Google Shopping Express, which debuted last year in the San Francisco Bay Area offering same-day delivery services for the likes of Whole Foods, Staples, Walgreens, and Costco, is expanding to parts of Los Angeles and New York City.

Amazon and Walmart are right there with Google, with Amazon promising not just same-day service, but also Sunday delivery in selected cities.

How they do it

Savvy advertisers, like the industry-leading car shopping site Edmunds.com, are using programmatic advertising to target ads for specific shoppers. Here’s how it works, with a huge thanks to Edmunds.com for sharing all this with me in terms I can understand:

You (along with your all-browsing behavior) enter “Edmunds” in your web browser, and the Edmunds.com homepage opens up with three ads, called “impressions.” Two of them were pre-sold to Edmunds’ advertisers, so they’re queued up and ready to be served when you or someone just like you visits Edmunds.com.

The third spot, though, is currently unsold. Typically a site like Edmunds would place a “house ad” in the third spot. But, because the Edmunds ad server has enabled programmatic ads, in the split second before your browser attempts to fill that third spot, it makes a real-time call to an advertising exchange application programming interface (API) instead.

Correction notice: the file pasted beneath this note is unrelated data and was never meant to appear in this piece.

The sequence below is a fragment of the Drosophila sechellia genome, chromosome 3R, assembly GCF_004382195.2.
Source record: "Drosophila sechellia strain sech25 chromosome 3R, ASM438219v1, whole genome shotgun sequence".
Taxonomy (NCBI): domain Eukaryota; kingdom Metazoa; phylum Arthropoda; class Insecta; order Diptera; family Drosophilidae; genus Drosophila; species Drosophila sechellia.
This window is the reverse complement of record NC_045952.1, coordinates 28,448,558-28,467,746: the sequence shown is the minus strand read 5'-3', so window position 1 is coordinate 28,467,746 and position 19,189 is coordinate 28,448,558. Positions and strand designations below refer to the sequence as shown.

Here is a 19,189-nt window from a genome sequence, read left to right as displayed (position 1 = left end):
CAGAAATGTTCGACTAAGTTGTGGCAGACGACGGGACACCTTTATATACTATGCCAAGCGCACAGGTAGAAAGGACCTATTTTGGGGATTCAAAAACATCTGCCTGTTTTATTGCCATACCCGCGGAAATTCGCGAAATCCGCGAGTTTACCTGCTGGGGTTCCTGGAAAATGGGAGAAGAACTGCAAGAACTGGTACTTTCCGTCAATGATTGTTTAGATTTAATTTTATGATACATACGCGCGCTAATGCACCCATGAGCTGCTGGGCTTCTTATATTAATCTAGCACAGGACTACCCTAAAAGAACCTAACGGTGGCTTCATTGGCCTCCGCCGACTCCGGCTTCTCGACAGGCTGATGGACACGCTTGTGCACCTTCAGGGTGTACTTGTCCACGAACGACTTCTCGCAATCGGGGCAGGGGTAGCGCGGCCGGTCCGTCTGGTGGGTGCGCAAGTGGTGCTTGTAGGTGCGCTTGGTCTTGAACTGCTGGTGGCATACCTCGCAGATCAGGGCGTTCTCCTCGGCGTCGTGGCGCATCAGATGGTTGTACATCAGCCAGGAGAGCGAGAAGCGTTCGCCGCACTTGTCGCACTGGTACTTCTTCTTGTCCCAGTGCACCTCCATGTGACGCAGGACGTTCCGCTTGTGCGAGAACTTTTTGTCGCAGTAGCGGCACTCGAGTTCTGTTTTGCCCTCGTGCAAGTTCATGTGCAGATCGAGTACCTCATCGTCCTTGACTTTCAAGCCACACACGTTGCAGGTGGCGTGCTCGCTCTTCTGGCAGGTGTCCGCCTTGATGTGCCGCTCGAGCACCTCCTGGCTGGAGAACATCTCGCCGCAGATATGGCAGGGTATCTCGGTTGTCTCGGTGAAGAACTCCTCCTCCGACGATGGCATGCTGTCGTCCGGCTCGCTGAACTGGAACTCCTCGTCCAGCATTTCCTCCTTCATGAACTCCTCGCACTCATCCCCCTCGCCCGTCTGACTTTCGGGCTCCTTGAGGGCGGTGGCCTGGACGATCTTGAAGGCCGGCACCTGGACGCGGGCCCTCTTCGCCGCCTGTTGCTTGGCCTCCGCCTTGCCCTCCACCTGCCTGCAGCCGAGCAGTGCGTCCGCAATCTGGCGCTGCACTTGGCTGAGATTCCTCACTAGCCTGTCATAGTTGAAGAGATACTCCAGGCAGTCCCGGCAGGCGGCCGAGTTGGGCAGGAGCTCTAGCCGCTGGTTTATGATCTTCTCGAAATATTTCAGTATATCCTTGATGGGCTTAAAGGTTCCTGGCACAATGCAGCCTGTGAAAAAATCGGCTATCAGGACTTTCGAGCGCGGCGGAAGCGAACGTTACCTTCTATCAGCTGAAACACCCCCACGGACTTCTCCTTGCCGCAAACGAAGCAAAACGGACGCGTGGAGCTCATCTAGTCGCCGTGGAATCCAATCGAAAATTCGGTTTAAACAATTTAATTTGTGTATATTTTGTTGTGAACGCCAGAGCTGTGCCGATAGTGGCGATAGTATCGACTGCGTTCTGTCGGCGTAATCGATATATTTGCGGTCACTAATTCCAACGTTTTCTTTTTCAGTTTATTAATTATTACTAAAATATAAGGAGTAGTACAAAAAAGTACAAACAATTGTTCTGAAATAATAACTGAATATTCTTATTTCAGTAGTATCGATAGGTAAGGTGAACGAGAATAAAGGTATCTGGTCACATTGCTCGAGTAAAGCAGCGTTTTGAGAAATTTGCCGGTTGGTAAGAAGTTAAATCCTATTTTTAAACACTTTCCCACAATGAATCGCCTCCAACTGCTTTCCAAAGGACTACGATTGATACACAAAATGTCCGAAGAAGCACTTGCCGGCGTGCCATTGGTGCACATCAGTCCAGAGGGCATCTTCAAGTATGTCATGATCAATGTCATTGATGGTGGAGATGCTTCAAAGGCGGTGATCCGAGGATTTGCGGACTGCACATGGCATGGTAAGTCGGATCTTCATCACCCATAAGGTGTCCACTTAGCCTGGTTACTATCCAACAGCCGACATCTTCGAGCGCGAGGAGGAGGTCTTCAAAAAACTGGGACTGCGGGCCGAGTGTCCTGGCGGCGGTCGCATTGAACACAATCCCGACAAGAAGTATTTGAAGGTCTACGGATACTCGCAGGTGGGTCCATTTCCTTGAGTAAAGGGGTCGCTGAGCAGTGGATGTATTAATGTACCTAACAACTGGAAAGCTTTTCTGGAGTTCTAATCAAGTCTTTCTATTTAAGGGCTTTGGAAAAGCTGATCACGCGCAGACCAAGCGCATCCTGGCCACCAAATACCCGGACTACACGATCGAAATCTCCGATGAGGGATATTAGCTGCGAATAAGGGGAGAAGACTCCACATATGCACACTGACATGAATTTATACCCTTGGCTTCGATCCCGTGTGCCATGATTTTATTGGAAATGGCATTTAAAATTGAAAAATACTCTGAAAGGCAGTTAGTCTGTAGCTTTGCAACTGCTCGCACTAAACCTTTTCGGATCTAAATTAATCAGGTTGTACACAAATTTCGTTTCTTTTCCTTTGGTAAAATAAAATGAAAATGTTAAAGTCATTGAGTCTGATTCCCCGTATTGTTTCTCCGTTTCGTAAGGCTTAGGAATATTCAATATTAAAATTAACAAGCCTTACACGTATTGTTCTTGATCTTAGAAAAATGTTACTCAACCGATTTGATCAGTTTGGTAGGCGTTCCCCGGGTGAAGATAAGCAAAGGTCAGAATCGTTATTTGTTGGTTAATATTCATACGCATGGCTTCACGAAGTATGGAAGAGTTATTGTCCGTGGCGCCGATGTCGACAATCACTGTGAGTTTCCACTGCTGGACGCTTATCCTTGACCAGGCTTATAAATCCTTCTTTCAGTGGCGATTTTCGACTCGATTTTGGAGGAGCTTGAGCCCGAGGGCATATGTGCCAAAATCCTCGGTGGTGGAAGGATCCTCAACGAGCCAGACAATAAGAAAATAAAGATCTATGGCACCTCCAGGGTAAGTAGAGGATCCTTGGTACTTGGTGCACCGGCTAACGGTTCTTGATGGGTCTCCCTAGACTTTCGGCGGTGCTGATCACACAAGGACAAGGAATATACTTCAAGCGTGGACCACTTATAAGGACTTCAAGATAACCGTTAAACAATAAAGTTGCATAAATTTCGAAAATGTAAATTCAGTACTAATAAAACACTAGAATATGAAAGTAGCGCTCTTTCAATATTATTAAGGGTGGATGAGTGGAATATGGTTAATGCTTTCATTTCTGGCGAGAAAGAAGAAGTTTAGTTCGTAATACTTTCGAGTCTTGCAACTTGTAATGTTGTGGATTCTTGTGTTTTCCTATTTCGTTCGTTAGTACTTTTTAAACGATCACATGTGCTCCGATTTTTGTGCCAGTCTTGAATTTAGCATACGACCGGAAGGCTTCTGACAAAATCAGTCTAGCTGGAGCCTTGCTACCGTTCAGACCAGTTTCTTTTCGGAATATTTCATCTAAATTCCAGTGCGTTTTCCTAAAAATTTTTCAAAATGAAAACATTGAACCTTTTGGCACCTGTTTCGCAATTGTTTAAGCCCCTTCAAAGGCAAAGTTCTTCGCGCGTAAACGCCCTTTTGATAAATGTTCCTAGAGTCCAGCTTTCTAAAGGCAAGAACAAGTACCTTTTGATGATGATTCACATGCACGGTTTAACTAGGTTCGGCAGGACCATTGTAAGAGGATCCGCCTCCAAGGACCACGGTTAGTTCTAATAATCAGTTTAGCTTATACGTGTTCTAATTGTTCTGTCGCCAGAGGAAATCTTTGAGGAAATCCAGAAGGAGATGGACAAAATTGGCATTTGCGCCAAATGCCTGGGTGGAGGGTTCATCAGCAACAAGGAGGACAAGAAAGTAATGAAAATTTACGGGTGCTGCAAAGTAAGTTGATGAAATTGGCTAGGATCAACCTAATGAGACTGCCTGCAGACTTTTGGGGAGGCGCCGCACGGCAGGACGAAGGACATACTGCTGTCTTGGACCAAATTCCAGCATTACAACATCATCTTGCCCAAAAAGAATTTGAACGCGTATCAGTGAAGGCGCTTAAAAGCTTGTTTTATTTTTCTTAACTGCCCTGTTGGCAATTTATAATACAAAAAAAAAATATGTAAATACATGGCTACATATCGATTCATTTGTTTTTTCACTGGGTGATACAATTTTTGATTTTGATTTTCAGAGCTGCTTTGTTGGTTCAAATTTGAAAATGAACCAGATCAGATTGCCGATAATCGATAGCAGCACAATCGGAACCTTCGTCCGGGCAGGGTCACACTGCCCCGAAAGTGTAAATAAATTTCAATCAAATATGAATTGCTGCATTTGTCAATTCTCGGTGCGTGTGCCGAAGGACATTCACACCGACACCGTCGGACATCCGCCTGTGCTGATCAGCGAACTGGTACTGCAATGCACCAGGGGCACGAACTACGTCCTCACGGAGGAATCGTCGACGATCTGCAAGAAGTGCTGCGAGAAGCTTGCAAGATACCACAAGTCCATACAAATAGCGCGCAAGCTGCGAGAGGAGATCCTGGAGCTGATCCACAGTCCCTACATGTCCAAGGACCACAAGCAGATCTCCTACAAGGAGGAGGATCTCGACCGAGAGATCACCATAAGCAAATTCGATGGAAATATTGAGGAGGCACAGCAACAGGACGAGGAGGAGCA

Then, the ad exchange puts out a light-speed “request for bids” to all marketers who have “seats” on the exchange. The request essentially says, “I’ve got one impression coming from some anonymous person, from some anonymous website, but the website looks like it’s a premier publisher, is probably an automotive website, the visitor is 80% likely to be a woman, lives in the greater Los Angeles area, makes over $150k per year and is in market to buy a toaster, soap, and a lawn mower in the next month. Oh, and this particular website will not accept bids under $5 and will not accept bids if you want to sell Viagra, a controlled substance, or a video game.”

Instantaneously, thousands of advertisers respond to the bid request with bids starting at $5. Now, suppose that the highest qualified bid comes from an agency representing Starwood Hotels, who, four days prior, had used their computer system’s trading desk to predefine a rule saying, “buy up to $525k worth of impressions between now and next Sunday targeting women making more than $80k that are on a premier publisher’s website.” In the next millisecond, the ad exchange notifies Starwood Hotel’s agency that they’ve won the impression, and to please furnish the source code for the ad immediately. Within the next few milliseconds, the source code for that particular ad content makes its way back to your browser where it’s rendered in the third ad slot on the Edmunds.com page you originally requested.